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Article: Role of voltage-gated Na+ channels in hypoxia-induced neuronal injuries

TitleRole of voltage-gated Na+ channels in hypoxia-induced neuronal injuries
Authors
KeywordsCA1
Hippocampus
Hypoxia
Tetrodotoxin
Voltage-gated Na+ channel
Issue Date2000
PublisherBlackwell Publishing Asia. The Journal's web site is located at http://www.blackwellpublishing.com/journals/CEP
Citation
Clinical And Experimental Pharmacology And Physiology, 2000, v. 27 n. 8, p. 569-574 How to Cite?
Abstract1. Mammalian neurons in the central nervous system are vulnerable to oxygen deprivation. In clinical conditions, such as stroke or apnoea, permanent loss of neuronal functions can occur within minutes of severe hypoxia. 2. Recent studies have focused on the role of Na+ in acute neuronal responses to hypoxia. These studies have shown that the influx of extracellular Na+ is an important factor in hypoxia-induced injury and that blockade of voltage-gated Na+ channels reduces hypoxic responses and injury of neurons. Yet, the mechanism underlying the effect of blockade of Na+ channels on hypoxic injury is unclear. 3. The aim of the present review is to discuss the above topics given the current understanding of the role of Na+ channels in hypoxia and its implications on therapeutic strategy for preventing hypoxia-induced neurological damage. 4. It has been known that the maintenance of ionic homeostasis and membrane properties in neurons are improved by reducing the activity of voltaged-gated Na+ channels during acute hypoxia. 5. Recent studies suggest that persistent Na+ current and Na+-dependent exchangers may play a role in Na+ influx and neuronal injury during hypoxia. 6. The neuroprotective action of blockers of the Na+ channel may also he via the improved maintenance of intracellular energy levels because the action is dependent on cellular energy levels and extracellular glucose during hypoxia. 7. Hence, the blockade of voltage-gated Na+ channels reduces the excitability of neurons, Na+ influx and the accumulation of intracellular Na+. These improve the ionic homeostasis and cellular energy levels and, thus, prevent hypoxia-induced neuronal injury and neuronal damage mediated by Ca2+ overload.
Persistent Identifierhttp://hdl.handle.net/10722/81354
ISSN
2012 Impact Factor: 2.16
2015 SCImago Journal Rankings: 0.944
ISI Accession Number ID
References

 

DC FieldValueLanguage
dc.contributor.authorFung, MLen_HK
dc.date.accessioned2010-09-06T08:16:41Z-
dc.date.available2010-09-06T08:16:41Z-
dc.date.issued2000en_HK
dc.identifier.citationClinical And Experimental Pharmacology And Physiology, 2000, v. 27 n. 8, p. 569-574en_HK
dc.identifier.issn0305-1870en_HK
dc.identifier.urihttp://hdl.handle.net/10722/81354-
dc.description.abstract1. Mammalian neurons in the central nervous system are vulnerable to oxygen deprivation. In clinical conditions, such as stroke or apnoea, permanent loss of neuronal functions can occur within minutes of severe hypoxia. 2. Recent studies have focused on the role of Na+ in acute neuronal responses to hypoxia. These studies have shown that the influx of extracellular Na+ is an important factor in hypoxia-induced injury and that blockade of voltage-gated Na+ channels reduces hypoxic responses and injury of neurons. Yet, the mechanism underlying the effect of blockade of Na+ channels on hypoxic injury is unclear. 3. The aim of the present review is to discuss the above topics given the current understanding of the role of Na+ channels in hypoxia and its implications on therapeutic strategy for preventing hypoxia-induced neurological damage. 4. It has been known that the maintenance of ionic homeostasis and membrane properties in neurons are improved by reducing the activity of voltaged-gated Na+ channels during acute hypoxia. 5. Recent studies suggest that persistent Na+ current and Na+-dependent exchangers may play a role in Na+ influx and neuronal injury during hypoxia. 6. The neuroprotective action of blockers of the Na+ channel may also he via the improved maintenance of intracellular energy levels because the action is dependent on cellular energy levels and extracellular glucose during hypoxia. 7. Hence, the blockade of voltage-gated Na+ channels reduces the excitability of neurons, Na+ influx and the accumulation of intracellular Na+. These improve the ionic homeostasis and cellular energy levels and, thus, prevent hypoxia-induced neuronal injury and neuronal damage mediated by Ca2+ overload.en_HK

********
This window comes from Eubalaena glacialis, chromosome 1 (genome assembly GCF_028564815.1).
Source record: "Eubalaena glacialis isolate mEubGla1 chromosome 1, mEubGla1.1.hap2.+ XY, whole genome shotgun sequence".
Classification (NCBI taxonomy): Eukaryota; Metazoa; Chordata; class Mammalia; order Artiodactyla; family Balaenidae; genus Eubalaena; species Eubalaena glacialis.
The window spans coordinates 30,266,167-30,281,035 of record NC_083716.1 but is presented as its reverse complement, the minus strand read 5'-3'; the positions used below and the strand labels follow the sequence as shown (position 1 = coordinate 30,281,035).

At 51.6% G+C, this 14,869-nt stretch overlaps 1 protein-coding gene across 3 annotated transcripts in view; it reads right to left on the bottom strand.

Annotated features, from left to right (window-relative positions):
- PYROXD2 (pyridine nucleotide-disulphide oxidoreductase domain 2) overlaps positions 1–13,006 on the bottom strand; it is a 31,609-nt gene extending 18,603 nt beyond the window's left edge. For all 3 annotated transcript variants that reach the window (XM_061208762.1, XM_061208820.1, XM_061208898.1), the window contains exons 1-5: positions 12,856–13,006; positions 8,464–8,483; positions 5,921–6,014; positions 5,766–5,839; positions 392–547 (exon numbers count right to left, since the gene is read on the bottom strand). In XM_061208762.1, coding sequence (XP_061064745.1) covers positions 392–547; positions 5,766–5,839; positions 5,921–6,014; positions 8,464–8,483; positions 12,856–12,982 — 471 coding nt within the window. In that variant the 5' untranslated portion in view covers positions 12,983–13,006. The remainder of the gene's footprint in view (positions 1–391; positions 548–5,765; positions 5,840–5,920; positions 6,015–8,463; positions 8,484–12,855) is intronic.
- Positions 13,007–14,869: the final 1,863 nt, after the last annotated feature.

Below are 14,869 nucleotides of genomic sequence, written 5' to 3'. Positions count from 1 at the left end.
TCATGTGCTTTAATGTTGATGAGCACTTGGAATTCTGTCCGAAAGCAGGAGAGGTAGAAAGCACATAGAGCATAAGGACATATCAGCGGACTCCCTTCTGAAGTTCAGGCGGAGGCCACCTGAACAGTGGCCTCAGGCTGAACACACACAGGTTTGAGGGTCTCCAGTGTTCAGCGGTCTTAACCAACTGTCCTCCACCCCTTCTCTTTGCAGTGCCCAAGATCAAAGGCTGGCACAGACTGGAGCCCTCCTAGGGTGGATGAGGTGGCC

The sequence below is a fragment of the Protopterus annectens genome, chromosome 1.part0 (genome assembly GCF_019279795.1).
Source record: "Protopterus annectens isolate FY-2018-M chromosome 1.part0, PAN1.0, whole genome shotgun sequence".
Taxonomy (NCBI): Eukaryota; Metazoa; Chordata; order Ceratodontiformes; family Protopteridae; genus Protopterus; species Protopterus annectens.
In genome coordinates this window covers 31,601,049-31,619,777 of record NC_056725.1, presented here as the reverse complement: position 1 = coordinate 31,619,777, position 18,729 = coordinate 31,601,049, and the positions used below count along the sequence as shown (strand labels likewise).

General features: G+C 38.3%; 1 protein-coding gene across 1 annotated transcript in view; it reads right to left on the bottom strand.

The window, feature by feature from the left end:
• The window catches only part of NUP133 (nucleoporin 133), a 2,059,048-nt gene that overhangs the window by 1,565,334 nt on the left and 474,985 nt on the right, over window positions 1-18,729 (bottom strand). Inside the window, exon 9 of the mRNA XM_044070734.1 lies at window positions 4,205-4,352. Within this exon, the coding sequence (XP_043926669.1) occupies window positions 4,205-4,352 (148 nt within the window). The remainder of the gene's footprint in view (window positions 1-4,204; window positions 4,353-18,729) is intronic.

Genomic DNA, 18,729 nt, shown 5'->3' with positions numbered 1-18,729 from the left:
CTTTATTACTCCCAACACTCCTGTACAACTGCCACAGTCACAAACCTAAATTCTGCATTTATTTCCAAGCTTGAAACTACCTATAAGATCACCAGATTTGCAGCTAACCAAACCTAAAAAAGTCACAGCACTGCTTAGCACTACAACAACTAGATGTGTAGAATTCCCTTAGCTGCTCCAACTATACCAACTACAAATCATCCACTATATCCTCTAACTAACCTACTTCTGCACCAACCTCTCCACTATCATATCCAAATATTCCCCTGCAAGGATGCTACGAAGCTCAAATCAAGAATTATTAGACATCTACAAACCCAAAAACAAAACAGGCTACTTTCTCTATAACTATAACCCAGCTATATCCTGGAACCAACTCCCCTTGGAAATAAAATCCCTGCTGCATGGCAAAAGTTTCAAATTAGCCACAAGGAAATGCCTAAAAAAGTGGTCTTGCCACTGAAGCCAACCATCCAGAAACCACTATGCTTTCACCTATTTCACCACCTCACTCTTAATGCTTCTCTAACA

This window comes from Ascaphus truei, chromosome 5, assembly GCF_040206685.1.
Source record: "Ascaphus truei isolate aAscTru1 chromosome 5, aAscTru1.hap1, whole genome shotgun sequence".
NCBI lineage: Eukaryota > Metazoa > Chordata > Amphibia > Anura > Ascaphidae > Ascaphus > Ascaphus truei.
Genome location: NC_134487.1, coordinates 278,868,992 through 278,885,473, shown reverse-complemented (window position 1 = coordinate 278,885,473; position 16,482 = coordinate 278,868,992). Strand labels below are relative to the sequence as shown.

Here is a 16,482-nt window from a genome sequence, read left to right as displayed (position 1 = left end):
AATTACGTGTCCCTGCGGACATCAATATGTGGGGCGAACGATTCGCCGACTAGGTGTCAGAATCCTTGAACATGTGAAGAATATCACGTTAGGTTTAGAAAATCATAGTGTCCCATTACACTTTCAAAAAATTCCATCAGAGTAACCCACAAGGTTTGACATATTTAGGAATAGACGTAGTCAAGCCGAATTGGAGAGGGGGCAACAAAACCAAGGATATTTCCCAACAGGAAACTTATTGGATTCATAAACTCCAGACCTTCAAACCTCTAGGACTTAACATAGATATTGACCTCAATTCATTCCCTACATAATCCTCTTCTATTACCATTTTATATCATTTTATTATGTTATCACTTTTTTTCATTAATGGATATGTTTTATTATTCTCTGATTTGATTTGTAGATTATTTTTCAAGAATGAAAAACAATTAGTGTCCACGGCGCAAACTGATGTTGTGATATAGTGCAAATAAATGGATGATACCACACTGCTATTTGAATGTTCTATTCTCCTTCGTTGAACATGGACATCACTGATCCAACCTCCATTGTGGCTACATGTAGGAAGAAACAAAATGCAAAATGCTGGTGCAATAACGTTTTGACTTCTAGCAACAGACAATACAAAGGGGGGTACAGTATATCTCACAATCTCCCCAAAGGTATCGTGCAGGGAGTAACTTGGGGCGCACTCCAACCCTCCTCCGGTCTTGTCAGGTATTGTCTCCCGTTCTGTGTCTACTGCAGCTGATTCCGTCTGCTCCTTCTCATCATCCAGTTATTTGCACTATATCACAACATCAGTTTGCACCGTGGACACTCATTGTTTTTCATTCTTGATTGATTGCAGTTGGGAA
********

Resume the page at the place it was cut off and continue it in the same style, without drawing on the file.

dc.languageengen_HK
dc.publisherBlackwell Publishing Asia. The Journal's web site is located at http://www.blackwellpublishing.com/journals/CEPen_HK
dc.relation.ispartofClinical and Experimental Pharmacology and Physiologyen_HK
dc.subjectCA1en_HK
dc.subjectHippocampusen_HK
dc.subjectHypoxiaen_HK
dc.subjectTetrodotoxinen_HK
dc.subjectVoltage-gated Na+ channelen_HK
dc.titleRole of voltage-gated Na+ channels in hypoxia-induced neuronal injuriesen_HK
dc.typeArticleen_HK
dc.identifier.openurlhttp://library.hku.hk:4550/resserv?sid=HKU:IR&issn=0305-1870&volume=27 &issue=8&spage=569&epage=574&date=2000&atitle=Role+of+voltage-gated+Na++channels+in+hypoxia-induced+neuronal+injuriesen_HK
dc.identifier.emailFung, ML: fungml@hkucc.hku.hken_HK
dc.identifier.authorityFung, ML=rp00433en_HK
dc.description.naturelink_to_subscribed_fulltext-
dc.identifier.doi10.1046/j.1440-1681.2000.03309.xen_HK
dc.identifier.pmid10901384-
dc.identifier.scopuseid_2-s2.0-0033918667en_HK
dc.identifier.hkuros53333en_HK
dc.relation.referenceshttp://www.scopus.com/mlt/select.url?eid=2-s2.0-0033918667&selection=ref&src=s&origin=recordpageen_HK
dc.identifier.volume27en_HK
dc.identifier.issue8en_HK
dc.identifier.spage569en_HK
dc.identifier.epage574en_HK
dc.identifier.isiWOS:000087562100001-
dc.publisher.placeAustraliaen_HK
dc.identifier.scopusauthoridFung, ML=7101955092en_HK

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